A great portion of the South Florida market is composed of foreign professionals who have fled their politically and economically troubled countries in search of a better standard of living. In Broward, Hispanics account for the largest of these diverse groups. Their purchasing power is high: between $40,000 and $80,000 per year. This means that they play an important role in economic growth. They can buy luxurious cars and houses, good products, and even give significant contributions in political elections.
Purchasing power means more opportunities for businesses, but it also means that we must know our new prospect clients and their culture. Translation of an organization’s literature is possibly the most direct way of reaching that niche. Taking into account the cultural factor when you have marketing material translated is imperative. Otherwise, the whole purpose of a publicity campaign may be defeated. Here are some examples of how literal translations without taking into account the audience’s culture have undermined the purpose:
The vacuum cleaner
An European vacumm cleaner manufacturer used the following slogan on the launching of a new product in the US: “nothing sucks like …(name of product)”. Even though the verb “to suck” was grammatically correct in this context, it bears a very negative meaning in American slang.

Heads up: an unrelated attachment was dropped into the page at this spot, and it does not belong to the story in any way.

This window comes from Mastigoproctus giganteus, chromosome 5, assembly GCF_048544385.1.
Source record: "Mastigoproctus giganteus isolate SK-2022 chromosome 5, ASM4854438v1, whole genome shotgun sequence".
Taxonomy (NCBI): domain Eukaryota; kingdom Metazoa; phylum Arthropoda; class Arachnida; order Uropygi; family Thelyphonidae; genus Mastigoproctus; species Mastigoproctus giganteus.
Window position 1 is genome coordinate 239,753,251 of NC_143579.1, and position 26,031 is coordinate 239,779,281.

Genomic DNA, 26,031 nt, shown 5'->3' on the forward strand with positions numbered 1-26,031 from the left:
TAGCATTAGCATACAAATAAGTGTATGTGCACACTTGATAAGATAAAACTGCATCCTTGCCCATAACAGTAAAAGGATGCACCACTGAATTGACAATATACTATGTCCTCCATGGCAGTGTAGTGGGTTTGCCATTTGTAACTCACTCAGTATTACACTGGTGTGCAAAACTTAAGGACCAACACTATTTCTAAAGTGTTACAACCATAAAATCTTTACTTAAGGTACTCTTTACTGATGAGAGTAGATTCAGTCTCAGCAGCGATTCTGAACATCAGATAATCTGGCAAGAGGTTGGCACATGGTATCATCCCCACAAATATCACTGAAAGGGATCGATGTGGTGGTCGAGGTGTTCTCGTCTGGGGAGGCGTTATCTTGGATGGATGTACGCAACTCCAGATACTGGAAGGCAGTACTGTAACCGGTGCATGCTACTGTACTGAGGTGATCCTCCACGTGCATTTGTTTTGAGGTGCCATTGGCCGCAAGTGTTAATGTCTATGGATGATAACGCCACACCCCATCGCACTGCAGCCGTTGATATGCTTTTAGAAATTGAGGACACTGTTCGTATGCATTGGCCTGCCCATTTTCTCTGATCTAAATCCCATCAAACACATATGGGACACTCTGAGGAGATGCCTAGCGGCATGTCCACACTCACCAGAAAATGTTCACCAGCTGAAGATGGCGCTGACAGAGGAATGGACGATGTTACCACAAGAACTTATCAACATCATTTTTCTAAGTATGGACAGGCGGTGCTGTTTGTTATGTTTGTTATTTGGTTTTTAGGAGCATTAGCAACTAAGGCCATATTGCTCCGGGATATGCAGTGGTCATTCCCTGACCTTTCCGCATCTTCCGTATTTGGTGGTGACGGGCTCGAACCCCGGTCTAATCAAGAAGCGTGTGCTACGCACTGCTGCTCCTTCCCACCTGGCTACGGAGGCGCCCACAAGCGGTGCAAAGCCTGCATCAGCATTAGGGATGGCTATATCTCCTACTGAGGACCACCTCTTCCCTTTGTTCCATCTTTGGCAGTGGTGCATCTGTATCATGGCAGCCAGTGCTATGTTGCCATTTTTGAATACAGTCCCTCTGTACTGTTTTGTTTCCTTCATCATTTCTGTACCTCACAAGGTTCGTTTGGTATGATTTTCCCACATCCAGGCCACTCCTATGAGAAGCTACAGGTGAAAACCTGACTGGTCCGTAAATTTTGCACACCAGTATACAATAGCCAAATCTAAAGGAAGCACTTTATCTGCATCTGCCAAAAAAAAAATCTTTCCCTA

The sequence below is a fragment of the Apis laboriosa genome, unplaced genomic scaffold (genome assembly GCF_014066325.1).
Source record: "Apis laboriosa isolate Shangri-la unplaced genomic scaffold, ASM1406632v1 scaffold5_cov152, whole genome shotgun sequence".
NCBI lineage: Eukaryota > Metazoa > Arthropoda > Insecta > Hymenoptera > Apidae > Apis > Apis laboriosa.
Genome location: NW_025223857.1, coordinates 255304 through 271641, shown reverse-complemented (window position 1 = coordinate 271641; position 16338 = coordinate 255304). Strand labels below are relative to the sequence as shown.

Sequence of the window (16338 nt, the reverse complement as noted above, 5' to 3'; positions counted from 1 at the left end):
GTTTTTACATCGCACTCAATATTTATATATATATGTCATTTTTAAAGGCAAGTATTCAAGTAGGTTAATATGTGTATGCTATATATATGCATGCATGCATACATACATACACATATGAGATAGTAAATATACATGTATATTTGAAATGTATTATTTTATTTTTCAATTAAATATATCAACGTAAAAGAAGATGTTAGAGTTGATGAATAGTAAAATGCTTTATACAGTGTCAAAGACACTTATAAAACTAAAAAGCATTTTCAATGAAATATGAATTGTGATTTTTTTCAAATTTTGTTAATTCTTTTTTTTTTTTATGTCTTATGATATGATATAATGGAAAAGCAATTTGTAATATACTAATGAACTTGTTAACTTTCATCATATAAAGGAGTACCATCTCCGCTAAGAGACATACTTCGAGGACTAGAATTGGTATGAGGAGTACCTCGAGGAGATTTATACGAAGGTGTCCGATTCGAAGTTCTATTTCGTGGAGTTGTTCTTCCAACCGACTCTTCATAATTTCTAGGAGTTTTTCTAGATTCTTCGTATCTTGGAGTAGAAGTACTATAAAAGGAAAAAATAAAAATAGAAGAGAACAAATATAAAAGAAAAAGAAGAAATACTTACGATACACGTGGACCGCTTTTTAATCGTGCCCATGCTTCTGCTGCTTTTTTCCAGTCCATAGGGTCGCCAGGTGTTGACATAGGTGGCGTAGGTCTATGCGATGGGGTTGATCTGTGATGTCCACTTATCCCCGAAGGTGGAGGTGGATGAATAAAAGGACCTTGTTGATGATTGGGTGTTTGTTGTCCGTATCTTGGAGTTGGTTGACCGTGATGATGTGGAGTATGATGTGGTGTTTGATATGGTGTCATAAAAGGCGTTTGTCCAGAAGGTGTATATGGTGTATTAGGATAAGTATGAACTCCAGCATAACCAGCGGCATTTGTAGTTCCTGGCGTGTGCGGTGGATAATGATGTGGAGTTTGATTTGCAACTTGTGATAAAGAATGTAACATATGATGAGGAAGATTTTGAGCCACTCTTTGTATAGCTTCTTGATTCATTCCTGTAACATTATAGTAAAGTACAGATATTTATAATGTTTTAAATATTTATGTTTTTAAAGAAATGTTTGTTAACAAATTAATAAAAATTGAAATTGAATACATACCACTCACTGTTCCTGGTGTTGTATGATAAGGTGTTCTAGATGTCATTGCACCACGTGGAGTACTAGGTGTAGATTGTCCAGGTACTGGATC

When one of the leading US airlines wanted to introduce its new leather seats to first class travellers in the Mexican market, a literal translation of the slogan “fly in leather” came up as “vuele en cuero”, which in Spanish slang means “fly naked”.
A reknown beer company used a literal translation of its slogan in English “turn it loose”. The message obtained in Spanish gave the impression that the company was advertising for strong diarrhea.
Like the above examples, there are thousands more. Even global organizations commit cultural mistakes that cost them millions of dollars they could have saved, had they done some cross-cultural research. Along with the language comes the culture. Always seek a professional translation consultant, able to perceive these cultural nuances.
By Andreina Ojeda, M.A. Modern Languages and M.A. International Studies.
President and Founder of Lingua Language Center at Broward College.